In the early 1960s, the US Food & Drug Administration (FDA) realized that Scientology founder L. Ron Hubbard and his acolytes were claiming that "auditing" with the E-Meter could help to diagnose and treat a variety of illnesses. Auditing, one of Scientology's core practices, is based on the notion that the E-Meter can reveal a person's mental state, past lives, and other odds and ends of the unconscious mind. This is done through intensive questioning by an "Auditor," as the subject holds the E-Meter and the Auditor leads him or her through a sort of guided hypnagogic fantasizing. Because Scientology believes that illness is caused by the presence of "suppressive persons," and not germs, toxins, genetics or other causes, Hubbard and the Scientologists were spreading the word that the E-Meter could help root out the suppressive people in one's life, thereby curing a variety of illnesses and health conditions, raising IQ, and making one successful in every way. This, of course, was completely false.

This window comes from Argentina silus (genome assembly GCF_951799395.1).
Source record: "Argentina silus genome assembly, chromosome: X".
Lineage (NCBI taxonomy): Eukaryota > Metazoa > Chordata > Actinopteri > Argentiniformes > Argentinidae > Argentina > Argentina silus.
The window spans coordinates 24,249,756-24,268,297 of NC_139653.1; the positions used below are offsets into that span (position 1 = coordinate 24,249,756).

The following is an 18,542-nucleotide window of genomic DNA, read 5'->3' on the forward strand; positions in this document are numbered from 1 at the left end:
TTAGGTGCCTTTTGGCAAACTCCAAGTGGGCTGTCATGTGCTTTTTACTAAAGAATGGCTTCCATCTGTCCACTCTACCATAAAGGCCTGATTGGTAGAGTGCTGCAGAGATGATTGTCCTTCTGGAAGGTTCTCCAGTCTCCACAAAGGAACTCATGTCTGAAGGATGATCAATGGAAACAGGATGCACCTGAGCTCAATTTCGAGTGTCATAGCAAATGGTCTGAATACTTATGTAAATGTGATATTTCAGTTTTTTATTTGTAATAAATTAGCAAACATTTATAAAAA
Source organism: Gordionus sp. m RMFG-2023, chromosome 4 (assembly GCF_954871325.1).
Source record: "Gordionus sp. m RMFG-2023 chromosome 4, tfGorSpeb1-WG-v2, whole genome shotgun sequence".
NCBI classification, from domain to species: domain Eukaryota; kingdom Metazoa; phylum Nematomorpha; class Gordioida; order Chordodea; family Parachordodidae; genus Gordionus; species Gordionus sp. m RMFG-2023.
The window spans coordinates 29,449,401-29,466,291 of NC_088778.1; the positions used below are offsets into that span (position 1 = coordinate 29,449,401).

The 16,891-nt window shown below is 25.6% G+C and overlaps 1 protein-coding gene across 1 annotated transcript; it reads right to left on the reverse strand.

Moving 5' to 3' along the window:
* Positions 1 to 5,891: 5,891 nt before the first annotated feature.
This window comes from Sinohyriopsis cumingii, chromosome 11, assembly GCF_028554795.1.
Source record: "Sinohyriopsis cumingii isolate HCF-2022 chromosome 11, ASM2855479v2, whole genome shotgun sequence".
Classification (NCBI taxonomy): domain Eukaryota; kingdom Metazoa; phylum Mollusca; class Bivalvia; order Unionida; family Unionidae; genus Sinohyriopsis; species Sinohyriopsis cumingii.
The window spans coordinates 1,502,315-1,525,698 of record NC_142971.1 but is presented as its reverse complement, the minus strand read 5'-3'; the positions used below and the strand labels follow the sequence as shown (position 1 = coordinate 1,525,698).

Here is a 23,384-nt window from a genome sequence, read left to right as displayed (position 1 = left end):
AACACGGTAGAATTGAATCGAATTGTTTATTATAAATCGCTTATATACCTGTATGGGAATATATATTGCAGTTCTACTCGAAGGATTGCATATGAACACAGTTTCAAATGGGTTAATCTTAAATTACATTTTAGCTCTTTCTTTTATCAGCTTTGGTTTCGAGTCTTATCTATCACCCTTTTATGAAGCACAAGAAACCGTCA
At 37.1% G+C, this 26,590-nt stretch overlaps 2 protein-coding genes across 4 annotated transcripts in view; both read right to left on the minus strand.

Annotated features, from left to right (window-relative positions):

In 1963, the FDA seized more than 100 E-Meters from the cult's offices in Washington, DC. Thus began 8 years of litigation, with lots of dramatic highlights that I will not discuss here. On July 30, 1971 Judge Gesell reluctantly ruled that Scientology must, indeed, legally be considered a "religion," but only because the US Government had neglected to do anything about it earlier.
Unfortunately the Government did not move to stop the practice of Scientology and a related "science" known as Dianetics when these activities first appeared and were gaining public acceptance. Had it done so, this tedious litigation would not have been necessary. The Government did not sue to condemn the E-meter until the early 1960's, by which time a religious cult known as the Founding Church of Scientology had appeared.